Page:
Your Guide to Photography in the Metaverse
Photographer of the Week
Cutting Through the Noise
Yatreda - Strong Hair
Yatreda is an artist collective that produces work to celebrate the culture and history of Ethiopia. Their most recent drop, Strong Hair, features innovative video loops that provide 360-degree views of hairstyles that represent identity and social status within Ethiopian communities. The project, consisting of 100 pieces, preserves the living history of hairstyles while doubling as elegant and stoic portraits of their owners. While we include a still image here, check out the pieces on Foundation to experience the full version of each work.
Alexander Anufriev - Close-Up Russia
Amid the bleak headlines of Russia’s military threats against Ukraine, Alexander Anufriev debuts a series that zooms in on cliches of Russian culture, amplifying them to comedic, and sometimes grotesque, effect. On-camera flash, super-saturation, and sometimes uncomfortably sharp detail mark the signatures of the series as the photographer inflates Russian Nationalism and archetypes into comic-like rendering.
Frame 11, a Cryptovoxels photography gallery founded by Claudia Pawlak recently opened its first exhibition titled, Persistence. The virtual space is dedicated to exhibiting work of female and non-binary photographers and represents a unique and important entity within an NFT space which thus far has largely been defined by men. The work in Persistence originated from an open call that Pawlak held, and includes 14 artists working in a broad range of technical and conceptual strategies.
After a whirlwind of a week following the 10k drop of August Sander’s archive, Fellowship releases its second curated drop by Jeffrey Milstein. The project, titled Aircraft, is a typology series made by photographing the underbellies of planes and helicopters during take-off and landing from a runway at LAX airport in Los Angeles.
The platform has also begun previewing an upcoming drop by David Brandon Geeting, titled Amusement Park, which we’ll be covering next week.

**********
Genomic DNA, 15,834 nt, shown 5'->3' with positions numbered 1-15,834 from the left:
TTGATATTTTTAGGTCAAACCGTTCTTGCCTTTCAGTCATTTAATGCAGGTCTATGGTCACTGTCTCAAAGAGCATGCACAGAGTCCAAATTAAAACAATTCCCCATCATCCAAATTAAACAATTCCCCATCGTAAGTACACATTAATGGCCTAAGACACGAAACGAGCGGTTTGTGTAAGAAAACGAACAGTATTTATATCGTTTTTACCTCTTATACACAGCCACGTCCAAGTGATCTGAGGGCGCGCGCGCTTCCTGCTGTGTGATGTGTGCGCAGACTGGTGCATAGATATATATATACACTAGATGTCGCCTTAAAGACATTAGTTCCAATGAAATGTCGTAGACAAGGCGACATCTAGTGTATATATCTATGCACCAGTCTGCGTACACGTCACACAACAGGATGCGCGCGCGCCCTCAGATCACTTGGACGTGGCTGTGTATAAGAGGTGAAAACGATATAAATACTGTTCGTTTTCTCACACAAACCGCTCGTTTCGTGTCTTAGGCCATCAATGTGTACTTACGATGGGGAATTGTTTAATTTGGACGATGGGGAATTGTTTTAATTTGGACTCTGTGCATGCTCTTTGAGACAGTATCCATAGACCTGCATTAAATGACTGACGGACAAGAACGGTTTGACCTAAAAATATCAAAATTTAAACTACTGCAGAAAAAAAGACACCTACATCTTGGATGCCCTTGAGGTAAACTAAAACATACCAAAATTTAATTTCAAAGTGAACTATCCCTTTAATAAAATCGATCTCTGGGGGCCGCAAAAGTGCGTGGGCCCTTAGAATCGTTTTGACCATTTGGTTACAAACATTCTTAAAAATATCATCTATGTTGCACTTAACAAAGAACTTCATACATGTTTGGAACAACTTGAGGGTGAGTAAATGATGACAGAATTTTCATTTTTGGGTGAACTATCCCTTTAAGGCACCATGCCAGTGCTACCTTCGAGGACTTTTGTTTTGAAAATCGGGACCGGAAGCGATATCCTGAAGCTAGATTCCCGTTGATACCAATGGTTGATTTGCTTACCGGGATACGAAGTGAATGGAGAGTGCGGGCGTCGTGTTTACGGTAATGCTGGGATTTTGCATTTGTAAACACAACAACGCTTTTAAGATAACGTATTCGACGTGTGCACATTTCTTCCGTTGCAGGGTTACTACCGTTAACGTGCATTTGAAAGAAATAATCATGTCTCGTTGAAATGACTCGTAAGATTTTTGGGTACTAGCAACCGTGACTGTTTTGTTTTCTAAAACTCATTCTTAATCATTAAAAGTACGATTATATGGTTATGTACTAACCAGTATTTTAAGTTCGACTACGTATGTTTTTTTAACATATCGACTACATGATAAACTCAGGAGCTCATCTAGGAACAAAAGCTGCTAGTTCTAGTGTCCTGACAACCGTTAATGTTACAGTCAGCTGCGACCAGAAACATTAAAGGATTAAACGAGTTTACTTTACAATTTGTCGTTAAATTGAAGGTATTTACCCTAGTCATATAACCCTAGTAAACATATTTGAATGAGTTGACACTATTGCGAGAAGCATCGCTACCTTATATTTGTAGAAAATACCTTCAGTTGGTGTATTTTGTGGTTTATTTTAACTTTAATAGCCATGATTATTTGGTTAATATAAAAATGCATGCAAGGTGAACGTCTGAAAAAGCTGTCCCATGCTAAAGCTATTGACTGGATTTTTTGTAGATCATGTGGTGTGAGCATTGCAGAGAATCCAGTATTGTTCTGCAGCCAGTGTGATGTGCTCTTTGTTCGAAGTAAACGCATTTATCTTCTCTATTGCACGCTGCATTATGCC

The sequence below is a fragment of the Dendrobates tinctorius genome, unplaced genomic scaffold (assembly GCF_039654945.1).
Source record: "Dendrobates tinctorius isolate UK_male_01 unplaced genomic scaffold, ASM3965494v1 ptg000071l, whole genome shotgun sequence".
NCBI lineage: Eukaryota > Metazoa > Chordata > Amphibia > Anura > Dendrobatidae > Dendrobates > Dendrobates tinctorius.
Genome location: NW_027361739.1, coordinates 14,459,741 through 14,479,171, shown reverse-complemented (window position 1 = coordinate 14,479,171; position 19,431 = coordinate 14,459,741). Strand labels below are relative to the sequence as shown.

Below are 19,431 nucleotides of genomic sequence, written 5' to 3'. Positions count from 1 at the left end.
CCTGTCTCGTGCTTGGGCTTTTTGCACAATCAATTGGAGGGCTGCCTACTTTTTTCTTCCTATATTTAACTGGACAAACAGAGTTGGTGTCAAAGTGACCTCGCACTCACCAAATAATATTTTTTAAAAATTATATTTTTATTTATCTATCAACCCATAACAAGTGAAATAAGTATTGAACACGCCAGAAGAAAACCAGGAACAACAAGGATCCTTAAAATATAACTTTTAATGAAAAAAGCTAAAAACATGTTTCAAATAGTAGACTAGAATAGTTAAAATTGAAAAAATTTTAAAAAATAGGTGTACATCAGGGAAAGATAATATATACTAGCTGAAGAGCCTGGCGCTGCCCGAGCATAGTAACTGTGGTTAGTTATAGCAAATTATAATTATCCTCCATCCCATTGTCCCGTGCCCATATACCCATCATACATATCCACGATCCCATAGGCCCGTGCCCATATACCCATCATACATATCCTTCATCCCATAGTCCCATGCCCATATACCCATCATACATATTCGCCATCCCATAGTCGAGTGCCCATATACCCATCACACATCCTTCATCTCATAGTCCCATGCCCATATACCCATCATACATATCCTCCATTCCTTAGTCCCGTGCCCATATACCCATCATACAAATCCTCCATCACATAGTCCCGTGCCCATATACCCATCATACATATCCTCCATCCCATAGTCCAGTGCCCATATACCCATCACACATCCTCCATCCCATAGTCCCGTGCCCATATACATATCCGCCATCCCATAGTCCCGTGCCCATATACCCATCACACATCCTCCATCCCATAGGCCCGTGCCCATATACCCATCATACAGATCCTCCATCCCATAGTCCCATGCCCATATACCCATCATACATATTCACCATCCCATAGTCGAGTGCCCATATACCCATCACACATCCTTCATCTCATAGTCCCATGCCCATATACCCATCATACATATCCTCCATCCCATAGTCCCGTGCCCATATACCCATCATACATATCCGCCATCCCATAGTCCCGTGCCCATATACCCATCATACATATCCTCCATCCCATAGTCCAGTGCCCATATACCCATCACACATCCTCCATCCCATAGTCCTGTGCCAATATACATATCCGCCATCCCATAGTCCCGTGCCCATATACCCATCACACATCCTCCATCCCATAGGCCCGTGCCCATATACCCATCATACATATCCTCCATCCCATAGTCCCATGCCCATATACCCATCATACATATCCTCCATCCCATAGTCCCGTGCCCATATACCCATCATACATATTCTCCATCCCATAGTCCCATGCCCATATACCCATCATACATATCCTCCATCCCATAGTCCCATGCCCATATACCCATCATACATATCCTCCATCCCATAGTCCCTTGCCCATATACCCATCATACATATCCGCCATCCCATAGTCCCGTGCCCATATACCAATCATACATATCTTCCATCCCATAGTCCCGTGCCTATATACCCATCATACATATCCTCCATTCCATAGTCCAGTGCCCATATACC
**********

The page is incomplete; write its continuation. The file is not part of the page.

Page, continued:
RawDAO’s latest acquisition is a set of three triptychs by New Zealand-based photographer Mickey Smith from her series, Library of Obsolescence. The project is a product of two decades worth of photographing found books in libraries, forming a quiet document of lost culture while questioning how we hang on, or decide to let go of, tomes of past knowledge and social documentation. Smith also happens to be our Photographer of the Week this week, and we include a short interview with the photographer below.
Last week, Obscura announced the release of a new series by Alessandra Sanguinetti, titled Aerolites, which the photographer describes as “a love letter to the often overlooked rural towns south of Buenos Aires.”
The drop is the first from Obscura’s Magnum Commission program, consisting of 8 Magnum photographers who were provided grants to create new bodies of work to debut as NFTs. The next drop from the Magnum series is expected to release on February 25th, and will be a body of work by Italian photographer Lorenzo Meloni.
Obscura also recently shared the opening of its Obscura Playground Challenge as the latest of its bi-weekly photo contests held for its Discord community. Winners of these contests are included in a special Obscura collection.
Over the past couple weeks, Assembly has been previewing an upcoming drop by photographer Alec Soth, which is set to occur on Wednesday. Soth (pronounced, ‘both’) is widely regarded as among the most important portrait/documentary photographers of our current age, and he will be releasing an early project of his titled Dog Days Bogota, a series that Soth created over the course of two months in Bogota, Columbia, while he waited for the adoption process of his daughter to complete.
Quantum shared news last week that it has completed a Series A round of funding, which raised $7.5 million to expand their platform and bring new artists and team members into their ecosystem. The fundraising was led by True Ventures, a Silicon Valley VC firm that focuses on early-stage tech startups, and included Gary Vaynerchuk and Flamingo DAO as a couple of their largest investors.
Coming up for Quantum is its next curated drop by photographer Matthew Albanese, with a 69-image collection titled Strange Worlds. The series presents photorealistic miniature landscapes fabricated in the artist’s studio, and consist of magical-realist-like environments that are meticulously produced to portray convincing realities.
Ngigi’s work blends portraiture with theatricality as a vessel for exploring mental health. The artist describes her practice as “an intrinsically activist element, encouraging conversation on typically taboo topics through her striking, celebrated portraiture.”